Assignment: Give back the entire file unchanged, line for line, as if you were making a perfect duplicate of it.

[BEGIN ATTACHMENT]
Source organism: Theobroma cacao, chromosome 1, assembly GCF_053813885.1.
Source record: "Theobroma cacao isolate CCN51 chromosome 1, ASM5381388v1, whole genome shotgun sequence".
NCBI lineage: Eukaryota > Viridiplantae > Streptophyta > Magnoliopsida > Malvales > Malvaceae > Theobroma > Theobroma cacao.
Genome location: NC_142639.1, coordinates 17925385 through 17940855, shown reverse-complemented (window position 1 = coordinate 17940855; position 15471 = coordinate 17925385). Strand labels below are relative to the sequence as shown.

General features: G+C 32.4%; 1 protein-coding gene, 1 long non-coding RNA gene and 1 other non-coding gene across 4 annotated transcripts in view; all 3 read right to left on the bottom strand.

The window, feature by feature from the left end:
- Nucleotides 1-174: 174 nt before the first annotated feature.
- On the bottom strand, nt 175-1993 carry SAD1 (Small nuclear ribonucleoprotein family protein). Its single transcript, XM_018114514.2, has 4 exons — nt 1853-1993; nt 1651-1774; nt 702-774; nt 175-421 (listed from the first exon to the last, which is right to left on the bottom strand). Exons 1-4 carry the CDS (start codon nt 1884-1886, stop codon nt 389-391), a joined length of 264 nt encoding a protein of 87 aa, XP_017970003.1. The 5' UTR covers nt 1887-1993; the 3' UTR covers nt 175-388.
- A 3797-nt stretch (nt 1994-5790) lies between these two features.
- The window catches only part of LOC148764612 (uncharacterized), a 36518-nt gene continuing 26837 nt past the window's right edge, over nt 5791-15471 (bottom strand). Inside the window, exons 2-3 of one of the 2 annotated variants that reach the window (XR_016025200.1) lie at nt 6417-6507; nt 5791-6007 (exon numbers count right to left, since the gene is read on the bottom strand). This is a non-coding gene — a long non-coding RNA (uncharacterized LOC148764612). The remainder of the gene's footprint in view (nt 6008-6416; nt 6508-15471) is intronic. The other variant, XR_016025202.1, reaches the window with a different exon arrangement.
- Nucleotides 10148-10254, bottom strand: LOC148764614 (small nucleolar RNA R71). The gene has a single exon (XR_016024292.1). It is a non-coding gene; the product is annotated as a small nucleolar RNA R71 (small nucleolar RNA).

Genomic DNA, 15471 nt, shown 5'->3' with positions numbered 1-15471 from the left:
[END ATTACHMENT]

Source organism: Theobroma cacao, chromosome 1, assembly GCF_053813885.1.
Source record: "Theobroma cacao isolate CCN51 chromosome 1, ASM5381388v1, whole genome shotgun sequence".
NCBI lineage: Eukaryota > Viridiplantae > Streptophyta > Magnoliopsida > Malvales > Malvaceae > Theobroma > Theobroma cacao.
Genome location: NC_142639.1, coordinates 17925385 through 17940855, shown reverse-complemented (window position 1 = coordinate 17940855; position 15471 = coordinate 17925385). Strand labels below are relative to the sequence as shown.

General features: G+C 32.4%; 1 protein-coding gene, 1 long non-coding RNA gene and 1 other non-coding gene across 4 annotated transcripts in view; all 3 read right to left on the bottom strand.

The window, feature by feature from the left end:
- Nucleotides 1-174: 174 nt before the first annotated feature.
- On the bottom strand, nt 175-1993 carry SAD1 (Small nuclear ribonucleoprotein family protein). Its single transcript, XM_018114514.2, has 4 exons — nt 1853-1993; nt 1651-1774; nt 702-774; nt 175-421 (listed from the first exon to the last, which is right to left on the bottom strand). Exons 1-4 carry the CDS (start codon nt 1884-1886, stop codon nt 389-391), a joined length of 264 nt encoding a protein of 87 aa, XP_017970003.1. The 5' UTR covers nt 1887-1993; the 3' UTR covers nt 175-388.
- A 3797-nt stretch (nt 1994-5790) lies between these two features.
- The window catches only part of LOC148764612 (uncharacterized), a 36518-nt gene continuing 26837 nt past the window's right edge, over nt 5791-15471 (bottom strand). Inside the window, exons 2-3 of one of the 2 annotated variants that reach the window (XR_016025200.1) lie at nt 6417-6507; nt 5791-6007 (exon numbers count right to left, since the gene is read on the bottom strand). This is a non-coding gene — a long non-coding RNA (uncharacterized LOC148764612). The remainder of the gene's footprint in view (nt 6008-6416; nt 6508-15471) is intronic. The other variant, XR_016025202.1, reaches the window with a different exon arrangement.
- Nucleotides 10148-10254, bottom strand: LOC148764614 (small nucleolar RNA R71). The gene has a single exon (XR_016024292.1). It is a non-coding gene; the product is annotated as a small nucleolar RNA R71 (small nucleolar RNA).

Genomic DNA, 15471 nt, shown 5'->3' with positions numbered 1-15471 from the left: